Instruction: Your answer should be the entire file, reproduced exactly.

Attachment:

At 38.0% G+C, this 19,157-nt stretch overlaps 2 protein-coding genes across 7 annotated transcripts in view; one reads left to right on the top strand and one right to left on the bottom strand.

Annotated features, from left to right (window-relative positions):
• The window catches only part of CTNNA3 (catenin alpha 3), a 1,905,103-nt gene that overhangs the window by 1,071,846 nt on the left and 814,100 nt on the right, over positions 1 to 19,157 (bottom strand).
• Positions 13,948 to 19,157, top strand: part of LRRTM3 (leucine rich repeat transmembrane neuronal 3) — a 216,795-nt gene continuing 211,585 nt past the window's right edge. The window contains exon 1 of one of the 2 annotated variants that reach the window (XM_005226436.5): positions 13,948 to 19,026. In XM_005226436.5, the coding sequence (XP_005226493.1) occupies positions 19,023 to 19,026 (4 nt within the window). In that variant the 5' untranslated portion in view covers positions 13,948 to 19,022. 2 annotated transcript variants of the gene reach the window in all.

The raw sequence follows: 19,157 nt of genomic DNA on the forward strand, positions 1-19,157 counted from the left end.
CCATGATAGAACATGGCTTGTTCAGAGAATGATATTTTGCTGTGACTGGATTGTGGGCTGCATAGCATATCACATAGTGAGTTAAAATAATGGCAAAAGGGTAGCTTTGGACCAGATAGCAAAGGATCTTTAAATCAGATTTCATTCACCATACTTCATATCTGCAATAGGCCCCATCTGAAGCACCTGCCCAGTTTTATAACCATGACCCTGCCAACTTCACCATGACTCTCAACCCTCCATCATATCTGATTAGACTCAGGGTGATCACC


At 38.0% G+C, this 19,157-nt stretch overlaps 2 protein-coding genes across 7 annotated transcripts in view; one reads left to right on the top strand and one right to left on the bottom strand.

Annotated features, from left to right (window-relative positions):
• The window catches only part of CTNNA3 (catenin alpha 3), a 1,905,103-nt gene that overhangs the window by 1,071,846 nt on the left and 814,100 nt on the right, over positions 1 to 19,157 (bottom strand).
• Positions 13,948 to 19,157, top strand: part of LRRTM3 (leucine rich repeat transmembrane neuronal 3) — a 216,795-nt gene continuing 211,585 nt past the window's right edge. The window contains exon 1 of one of the 2 annotated variants that reach the window (XM_005226436.5): positions 13,948 to 19,026. In XM_005226436.5, the coding sequence (XP_005226493.1) occupies positions 19,023 to 19,026 (4 nt within the window). In that variant the 5' untranslated portion in view covers positions 13,948 to 19,022. 2 annotated transcript variants of the gene reach the window in all.

The raw sequence follows: 19,157 nt of genomic DNA on the forward strand, positions 1-19,157 counted from the left end.
CCATGATAGAACATGGCTTGTTCAGAGAATGATATTTTGCTGTGACTGGATTGTGGGCTGCATAGCATATCACATAGTGAGTTAAAATAATGGCAAAAGGGTAGCTTTGGACCAGATAGCAAAGGATCTTTAAATCAGATTTCATTCACCATACTTCATATCTGCAATAGGCCCCATCTGAAGCACCTGCCCAGTTTTATAACCATGACCCTGCCAACTTCACCATGACTCTCAACCCTCCATCATATCTGATTAGACTCAGGGTGATCACC